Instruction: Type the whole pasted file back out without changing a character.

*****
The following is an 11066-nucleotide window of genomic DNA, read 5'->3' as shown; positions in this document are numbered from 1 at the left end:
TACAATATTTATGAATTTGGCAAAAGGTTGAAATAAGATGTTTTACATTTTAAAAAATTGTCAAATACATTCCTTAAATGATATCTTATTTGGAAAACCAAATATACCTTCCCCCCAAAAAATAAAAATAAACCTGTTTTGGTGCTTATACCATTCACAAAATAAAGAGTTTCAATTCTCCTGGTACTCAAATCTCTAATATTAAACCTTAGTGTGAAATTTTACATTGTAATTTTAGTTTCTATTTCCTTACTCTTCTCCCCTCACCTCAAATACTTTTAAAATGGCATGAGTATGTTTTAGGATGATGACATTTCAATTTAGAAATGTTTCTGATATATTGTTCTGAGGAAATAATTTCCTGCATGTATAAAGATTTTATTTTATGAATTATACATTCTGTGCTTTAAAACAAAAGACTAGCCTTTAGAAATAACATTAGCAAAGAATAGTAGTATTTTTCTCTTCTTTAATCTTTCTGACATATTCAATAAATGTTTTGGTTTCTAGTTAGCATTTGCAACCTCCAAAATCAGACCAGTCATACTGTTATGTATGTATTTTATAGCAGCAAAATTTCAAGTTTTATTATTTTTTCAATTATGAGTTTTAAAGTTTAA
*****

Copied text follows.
The following is an 11066-nucleotide window of genomic DNA, read 5'->3' as shown; positions in this document are numbered from 1 at the left end:
TACAATATTTATGAATTTGGCAAAAGGTTGAAATAAGATGTTTTACATTTTAAAAAATTGTCAAATACATTCCTTAAATGATATCTTATTTGGAAAACCAAATATACCTTCCCCCCAAAAAATAAAAATAAACCTGTTTTGGTGCTTATACCATTCACAAAATAAAGAGTTTCAATTCTCCTGGTACTCAAATCTCTAATATTAAACCTTAGTGTGAAATTTTACATTGTAATTTTAGTTTCTATTTCCTTACTCTTCTCCCCTCACCTCAAATACTTTTAAAATGGCATGAGTATGTTTTAGGATGATGACATTTCAATTTAGAAATGTTTCTGATATATTGTTCTGAGGAAATAATTTCCTGCATGTATAAAGATTTTATTTTATGAATTATACATTCTGTGCTTTAAAACAAAAGACTAGCCTTTAGAAATAACATTAGCAAAGAATAGTAGTATTTTTCTCTTCTTTAATCTTTCTGACATATTCAATAAATGTTTTGGTTTCTAGTTAGCATTTGCAACCTCCAAAATCAGACCAGTCATACTGTTATGTATGTATTTTATAGCAGCAAAATTTCAAGTTTTATTATTTTTTCAATTATGAGTTTTAAAGTTTAA